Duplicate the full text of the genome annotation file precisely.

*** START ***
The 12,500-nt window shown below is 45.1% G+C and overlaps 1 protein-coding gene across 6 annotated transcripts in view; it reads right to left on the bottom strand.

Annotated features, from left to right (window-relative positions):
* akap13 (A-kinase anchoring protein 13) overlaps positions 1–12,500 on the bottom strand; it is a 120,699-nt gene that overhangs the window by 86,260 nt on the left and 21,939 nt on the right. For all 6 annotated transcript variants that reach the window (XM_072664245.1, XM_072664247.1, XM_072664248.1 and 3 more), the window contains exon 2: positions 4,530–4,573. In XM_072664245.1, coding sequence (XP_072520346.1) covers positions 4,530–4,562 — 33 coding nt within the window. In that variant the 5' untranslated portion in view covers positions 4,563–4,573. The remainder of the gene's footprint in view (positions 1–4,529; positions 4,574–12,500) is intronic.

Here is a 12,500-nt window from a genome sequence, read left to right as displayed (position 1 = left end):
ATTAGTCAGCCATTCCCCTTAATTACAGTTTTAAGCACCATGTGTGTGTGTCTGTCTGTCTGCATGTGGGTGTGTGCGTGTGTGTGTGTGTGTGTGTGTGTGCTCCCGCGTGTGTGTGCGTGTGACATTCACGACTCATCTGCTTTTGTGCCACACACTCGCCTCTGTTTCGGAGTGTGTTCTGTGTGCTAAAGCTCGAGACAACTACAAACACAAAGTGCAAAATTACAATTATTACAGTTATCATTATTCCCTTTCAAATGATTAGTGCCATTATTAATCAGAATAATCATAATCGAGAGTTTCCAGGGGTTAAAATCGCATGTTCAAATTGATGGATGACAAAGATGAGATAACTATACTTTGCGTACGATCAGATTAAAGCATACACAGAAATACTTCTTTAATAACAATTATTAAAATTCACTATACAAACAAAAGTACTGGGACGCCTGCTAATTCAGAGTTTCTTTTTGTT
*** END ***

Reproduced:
The 12,500-nt window shown below is 45.1% G+C and overlaps 1 protein-coding gene across 6 annotated transcripts in view; it reads right to left on the bottom strand.

Annotated features, from left to right (window-relative positions):
* akap13 (A-kinase anchoring protein 13) overlaps positions 1–12,500 on the bottom strand; it is a 120,699-nt gene that overhangs the window by 86,260 nt on the left and 21,939 nt on the right. For all 6 annotated transcript variants that reach the window (XM_072664245.1, XM_072664247.1, XM_072664248.1 and 3 more), the window contains exon 2: positions 4,530–4,573. In XM_072664245.1, coding sequence (XP_072520346.1) covers positions 4,530–4,562 — 33 coding nt within the window. In that variant the 5' untranslated portion in view covers positions 4,563–4,573. The remainder of the gene's footprint in view (positions 1–4,529; positions 4,574–12,500) is intronic.

Here is a 12,500-nt window from a genome sequence, read left to right as displayed (position 1 = left end):
ATTAGTCAGCCATTCCCCTTAATTACAGTTTTAAGCACCATGTGTGTGTGTCTGTCTGTCTGCATGTGGGTGTGTGCGTGTGTGTGTGTGTGTGTGTGTGTGCTCCCGCGTGTGTGTGCGTGTGACATTCACGACTCATCTGCTTTTGTGCCACACACTCGCCTCTGTTTCGGAGTGTGTTCTGTGTGCTAAAGCTCGAGACAACTACAAACACAAAGTGCAAAATTACAATTATTACAGTTATCATTATTCCCTTTCAAATGATTAGTGCCATTATTAATCAGAATAATCATAATCGAGAGTTTCCAGGGGTTAAAATCGCATGTTCAAATTGATGGATGACAAAGATGAGATAACTATACTTTGCGTACGATCAGATTAAAGCATACACAGAAATACTTCTTTAATAACAATTATTAAAATTCACTATACAAACAAAAGTACTGGGACGCCTGCTAATTCAGAGTTTCTTTTTGTT